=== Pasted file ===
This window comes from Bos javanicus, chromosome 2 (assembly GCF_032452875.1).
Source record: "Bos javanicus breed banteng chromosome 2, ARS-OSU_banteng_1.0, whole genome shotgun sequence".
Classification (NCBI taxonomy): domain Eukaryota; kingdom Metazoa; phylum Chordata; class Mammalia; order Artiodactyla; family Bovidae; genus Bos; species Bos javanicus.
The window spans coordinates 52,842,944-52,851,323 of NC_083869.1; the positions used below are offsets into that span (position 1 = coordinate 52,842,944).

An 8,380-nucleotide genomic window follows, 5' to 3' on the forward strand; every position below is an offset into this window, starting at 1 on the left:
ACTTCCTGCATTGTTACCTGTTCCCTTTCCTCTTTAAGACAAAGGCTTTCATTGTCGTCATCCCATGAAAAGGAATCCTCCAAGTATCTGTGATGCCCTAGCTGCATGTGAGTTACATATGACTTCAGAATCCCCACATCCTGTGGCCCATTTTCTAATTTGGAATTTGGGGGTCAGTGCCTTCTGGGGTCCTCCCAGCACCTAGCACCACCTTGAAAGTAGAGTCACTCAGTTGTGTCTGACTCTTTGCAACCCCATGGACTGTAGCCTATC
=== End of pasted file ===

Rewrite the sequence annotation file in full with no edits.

This window comes from Bos javanicus, chromosome 2 (assembly GCF_032452875.1).
Source record: "Bos javanicus breed banteng chromosome 2, ARS-OSU_banteng_1.0, whole genome shotgun sequence".
Classification (NCBI taxonomy): domain Eukaryota; kingdom Metazoa; phylum Chordata; class Mammalia; order Artiodactyla; family Bovidae; genus Bos; species Bos javanicus.
The window spans coordinates 52,842,944-52,851,323 of NC_083869.1; the positions used below are offsets into that span (position 1 = coordinate 52,842,944).

An 8,380-nucleotide genomic window follows, 5' to 3' on the forward strand; every position below is an offset into this window, starting at 1 on the left:
ACTTCCTGCATTGTTACCTGTTCCCTTTCCTCTTTAAGACAAAGGCTTTCATTGTCGTCATCCCATGAAAAGGAATCCTCCAAGTATCTGTGATGCCCTAGCTGCATGTGAGTTACATATGACTTCAGAATCCCCACATCCTGTGGCCCATTTTCTAATTTGGAATTTGGGGGTCAGTGCCTTCTGGGGTCCTCCCAGCACCTAGCACCACCTTGAAAGTAGAGTCACTCAGTTGTGTCTGACTCTTTGCAACCCCATGGACTGTAGCCTATC